Ms Shortall had significant debts - a “couple of thousand euros” in rent arrears and the same on her ESB bill, Mr Greene said.
He own means of support had fallen away; her children were adults and she was no longer married.
In contact with Mr Webster, she indicated that she had become pregnant by their encounter at Christmas time, she wanted to terminate the pregnancy and she wanted financial assistance.
They arranged to meet on the afternoon of April 3, the day of the “fateful occurrence.” It would be alleged Mr Webster requested some proof from Ms Shortall that he was responsible for the pregnancy and that she was indeed pregnant.
The accused was a skilled craftsman and used a silver van with his name and business name on it.
Mr Greene said on April 3 he was working in Wicklow and was to be paid the balance on an account. By an “unfortunate coincidence”, that was Good Friday, the banks were closed and the realisation dawned on Mr Webster and the person for whom he was working that the balance could not be discharged, Mr Greene continued.
That day he also had to pick up a book for his daughter for her birthday and there would be evidence that he was in Wicklow Town until about 2pm.
This time was “significant” because “the next thing we know about” Mr Webster was that his van arrived back about 3.40pm the court heard.
The prosecution would say the defendant and Ms Shortall arranged by text to meet near the Leitrim Lounge pub, not far from the industrial area known as the Murrough.
There would be evidence that the two travelled down to the Murrough and were observed by an eyewitness in conversation.
“It appears there was a disagreement with respect to the question of the pregnancy and the question of whether the money should be paid over,” Mr Greene said. “It will be alleged that threats were made by the late Ms Shortall that she was going to reveal all about their encounter.”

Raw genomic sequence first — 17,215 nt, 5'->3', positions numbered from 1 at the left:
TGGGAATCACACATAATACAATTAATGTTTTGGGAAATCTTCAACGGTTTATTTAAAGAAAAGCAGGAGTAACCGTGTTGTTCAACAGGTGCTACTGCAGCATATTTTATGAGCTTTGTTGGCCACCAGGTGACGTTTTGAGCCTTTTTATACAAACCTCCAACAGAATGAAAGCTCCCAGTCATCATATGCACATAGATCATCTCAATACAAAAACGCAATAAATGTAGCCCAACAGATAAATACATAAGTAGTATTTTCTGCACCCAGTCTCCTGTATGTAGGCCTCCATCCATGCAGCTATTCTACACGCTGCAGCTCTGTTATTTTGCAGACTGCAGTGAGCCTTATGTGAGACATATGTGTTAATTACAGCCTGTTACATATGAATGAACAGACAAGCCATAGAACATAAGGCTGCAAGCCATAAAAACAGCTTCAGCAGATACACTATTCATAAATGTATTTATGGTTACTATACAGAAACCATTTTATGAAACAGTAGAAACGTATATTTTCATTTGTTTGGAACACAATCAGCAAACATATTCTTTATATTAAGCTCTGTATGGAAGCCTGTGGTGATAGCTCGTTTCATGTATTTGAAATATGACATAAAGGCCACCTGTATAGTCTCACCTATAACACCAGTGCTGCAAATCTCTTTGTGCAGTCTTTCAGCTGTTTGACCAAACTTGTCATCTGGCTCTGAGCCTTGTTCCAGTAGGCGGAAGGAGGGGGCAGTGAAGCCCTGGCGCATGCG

The argument continued and Ms Shortall was struck on the head by Mr Webster a couple of times “likely to be twice.”
“It appears that in the van, Mr Webster secured her hands behind her back with duct tape and put duct tape around her head and other parts of her body,” Mr Greene said.
It would be alleged he transported her back to the “work premises contiguous with his home.”
Efforts were made by Ms Shortall’s family to locate “their mother, their sister.” The “lead” they had was the accused’s number which was on Ms Shortall’s phone.
He was interviewed on April 6 and gave a witness statement to gardai. When suspicions focused on him, he admitted to them in April 7 that “the late Ms Shortall’s remains were down in his work station.”
The gardai went there and the remains were found.
Mr Greene advised the jury that the accused is presumed innocent of the murder charge.
Brendan Grehan SC, for the defence, then made a number of admissions on behalf of Mr Webster.
Among these, he admitted that he met Ms Shortall by arrangement outside the Leitrim Lounge and drove her a short distance away to the Murrough.
He admitted that there he assaulted Ms Shortall and was responsible for her death. He admitted tying her hands in front of her with tape and also put tape on her head.
It was admitted he lied in his initial contacts with Anne Shortall’s family and the gardai.
The trial, which is expected to take two weeks, continues before Mr Justice Patrick McCarthy and a jury of five women and seven men.